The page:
At an educational conference a few years ago, a speaker told of sitting in a bus on his way home from work and overhearing a conversation between two laborers who were in the seat in front of him. They were obviously elated at the thought of some overtime work that had been promised them, and they were hard at work in trying to figure out what next week’s paycheck would be. One man listed the hourly rate that they were being paid and—to the side—the number of hours of work that had been promised to them.
At this point he turned to his companion and asked, a bit dubiously, if his friend knew how to multiply. After a moment’s hesitation, the friend took the paper and pencil, wrote the number of hours beneath the hourly rate, drew a line under both, and placed an x to the side. Then he waited expectantly; they both waited. Nothing happened. Finally, the one who had hoped to set the multiplication in motion by writing an x to the side of his problem crumpled the paper disgustedly and said to his companion, “That’s what’s wrong with multiplication; you’ve got to know the answer before you begin the problem.”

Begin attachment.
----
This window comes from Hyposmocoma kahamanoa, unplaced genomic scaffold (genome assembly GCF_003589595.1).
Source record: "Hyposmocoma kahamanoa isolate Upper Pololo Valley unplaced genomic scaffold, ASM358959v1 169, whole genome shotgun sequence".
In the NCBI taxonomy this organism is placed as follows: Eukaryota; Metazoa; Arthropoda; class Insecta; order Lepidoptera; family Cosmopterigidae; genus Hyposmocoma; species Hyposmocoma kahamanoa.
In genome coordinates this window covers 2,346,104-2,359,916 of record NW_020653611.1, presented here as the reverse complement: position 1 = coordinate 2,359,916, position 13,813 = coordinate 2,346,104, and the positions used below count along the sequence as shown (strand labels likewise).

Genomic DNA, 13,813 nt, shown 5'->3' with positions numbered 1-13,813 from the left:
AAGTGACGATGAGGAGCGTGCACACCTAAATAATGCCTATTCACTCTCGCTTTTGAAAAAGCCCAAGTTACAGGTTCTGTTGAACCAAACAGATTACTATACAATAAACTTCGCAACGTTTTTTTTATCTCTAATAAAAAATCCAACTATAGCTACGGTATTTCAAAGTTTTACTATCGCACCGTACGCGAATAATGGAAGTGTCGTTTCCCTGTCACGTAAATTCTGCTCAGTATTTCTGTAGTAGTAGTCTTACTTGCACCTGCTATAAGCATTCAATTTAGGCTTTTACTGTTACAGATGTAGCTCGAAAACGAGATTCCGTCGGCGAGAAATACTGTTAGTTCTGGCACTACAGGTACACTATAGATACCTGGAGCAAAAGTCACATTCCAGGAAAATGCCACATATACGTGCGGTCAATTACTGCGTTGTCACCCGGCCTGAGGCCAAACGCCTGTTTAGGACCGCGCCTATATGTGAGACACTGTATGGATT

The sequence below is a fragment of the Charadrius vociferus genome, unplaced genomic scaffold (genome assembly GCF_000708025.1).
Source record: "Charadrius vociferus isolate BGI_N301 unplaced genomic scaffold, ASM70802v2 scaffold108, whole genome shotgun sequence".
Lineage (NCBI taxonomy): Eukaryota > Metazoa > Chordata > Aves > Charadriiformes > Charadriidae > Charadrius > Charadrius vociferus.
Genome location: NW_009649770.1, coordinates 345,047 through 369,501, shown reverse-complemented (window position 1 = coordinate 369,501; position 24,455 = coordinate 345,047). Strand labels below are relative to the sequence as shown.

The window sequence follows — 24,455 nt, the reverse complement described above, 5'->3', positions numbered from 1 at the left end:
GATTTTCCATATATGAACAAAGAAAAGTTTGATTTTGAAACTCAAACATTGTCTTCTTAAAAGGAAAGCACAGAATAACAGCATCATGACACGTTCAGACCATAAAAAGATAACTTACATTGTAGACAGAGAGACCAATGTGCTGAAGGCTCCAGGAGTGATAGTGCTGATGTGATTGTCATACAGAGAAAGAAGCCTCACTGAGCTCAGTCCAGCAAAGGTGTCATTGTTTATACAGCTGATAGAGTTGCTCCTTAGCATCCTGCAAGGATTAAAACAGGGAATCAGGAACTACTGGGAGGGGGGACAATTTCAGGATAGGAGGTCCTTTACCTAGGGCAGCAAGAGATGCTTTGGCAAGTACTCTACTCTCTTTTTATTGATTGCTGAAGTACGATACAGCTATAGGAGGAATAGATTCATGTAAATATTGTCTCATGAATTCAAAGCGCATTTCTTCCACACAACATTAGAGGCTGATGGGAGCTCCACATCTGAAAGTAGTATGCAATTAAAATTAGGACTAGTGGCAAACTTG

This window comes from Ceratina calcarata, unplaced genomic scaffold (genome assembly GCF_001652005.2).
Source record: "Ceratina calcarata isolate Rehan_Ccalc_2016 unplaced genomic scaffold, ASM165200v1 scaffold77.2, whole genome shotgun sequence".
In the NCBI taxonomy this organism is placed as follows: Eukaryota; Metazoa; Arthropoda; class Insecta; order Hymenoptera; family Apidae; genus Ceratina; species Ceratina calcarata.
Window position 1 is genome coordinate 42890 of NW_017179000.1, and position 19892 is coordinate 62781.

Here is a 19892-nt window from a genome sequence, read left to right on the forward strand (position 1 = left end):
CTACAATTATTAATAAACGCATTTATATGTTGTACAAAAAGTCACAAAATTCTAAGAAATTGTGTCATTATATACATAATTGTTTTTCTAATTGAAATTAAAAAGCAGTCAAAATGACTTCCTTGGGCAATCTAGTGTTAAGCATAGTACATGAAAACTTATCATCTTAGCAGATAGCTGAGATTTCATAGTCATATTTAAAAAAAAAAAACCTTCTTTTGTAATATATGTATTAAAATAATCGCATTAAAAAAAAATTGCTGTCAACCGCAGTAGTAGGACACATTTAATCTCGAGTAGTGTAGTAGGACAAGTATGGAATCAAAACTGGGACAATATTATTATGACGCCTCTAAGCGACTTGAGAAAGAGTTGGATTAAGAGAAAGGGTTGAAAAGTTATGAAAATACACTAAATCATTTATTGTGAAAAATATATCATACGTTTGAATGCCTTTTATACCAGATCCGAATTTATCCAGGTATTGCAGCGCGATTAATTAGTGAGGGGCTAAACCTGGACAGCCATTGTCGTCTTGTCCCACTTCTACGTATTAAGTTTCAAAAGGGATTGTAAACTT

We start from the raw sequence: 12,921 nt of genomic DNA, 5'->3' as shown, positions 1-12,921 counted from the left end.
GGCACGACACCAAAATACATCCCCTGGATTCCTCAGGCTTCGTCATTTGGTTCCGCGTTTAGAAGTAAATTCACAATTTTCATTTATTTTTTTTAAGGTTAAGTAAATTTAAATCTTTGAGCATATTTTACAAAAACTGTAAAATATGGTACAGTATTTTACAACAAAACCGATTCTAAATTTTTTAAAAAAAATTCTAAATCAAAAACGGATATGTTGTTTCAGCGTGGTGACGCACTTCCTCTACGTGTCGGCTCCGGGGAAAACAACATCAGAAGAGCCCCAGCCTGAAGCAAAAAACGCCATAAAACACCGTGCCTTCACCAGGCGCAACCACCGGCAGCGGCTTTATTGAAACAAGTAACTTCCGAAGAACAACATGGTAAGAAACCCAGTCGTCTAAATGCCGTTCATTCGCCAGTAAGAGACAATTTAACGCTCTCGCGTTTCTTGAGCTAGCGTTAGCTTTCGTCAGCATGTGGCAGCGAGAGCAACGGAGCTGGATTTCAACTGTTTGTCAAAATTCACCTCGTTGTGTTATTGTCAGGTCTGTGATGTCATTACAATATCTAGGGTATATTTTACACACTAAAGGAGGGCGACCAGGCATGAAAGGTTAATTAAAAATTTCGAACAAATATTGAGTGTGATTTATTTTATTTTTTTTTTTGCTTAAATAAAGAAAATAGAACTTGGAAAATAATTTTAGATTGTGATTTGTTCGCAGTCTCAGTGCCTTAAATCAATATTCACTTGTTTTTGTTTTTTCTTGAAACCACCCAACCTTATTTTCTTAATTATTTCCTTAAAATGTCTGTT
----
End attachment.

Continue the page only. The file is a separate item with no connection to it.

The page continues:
We smile sympathetically at such frustration because we share it whenever we fail to begin at the beginning. If we have not learned to add, the relative sophistication of multiplying will escape us. If we neglect faith—the first principle of the gospel—true repentance is simply not generated. Those we honor here today are persuasive evidence of what skilled and dedicated Latter-day Saints can do and be. If we would emulate them—their lives and their achievements—we must prepare ourselves to succeed.
We are told, poetically, that “the thoughts of youth are long, long thoughts.” As good poetry always should, this suggests more than it seems to say. For while it bids us to appreciate the vision of youth, it also hints at a major limitation of the juvenile: his willingness to be satisfied with a single dimension. “Long” thoughts may be profound, but they are often only tenuous. The breadth and depth that make an adult out of an adolescent, that unite vision with judgment, are earned—and learned. There are no short cuts and few substitutions. Apprenticeship precedes mastery, and first steps may not be very sure.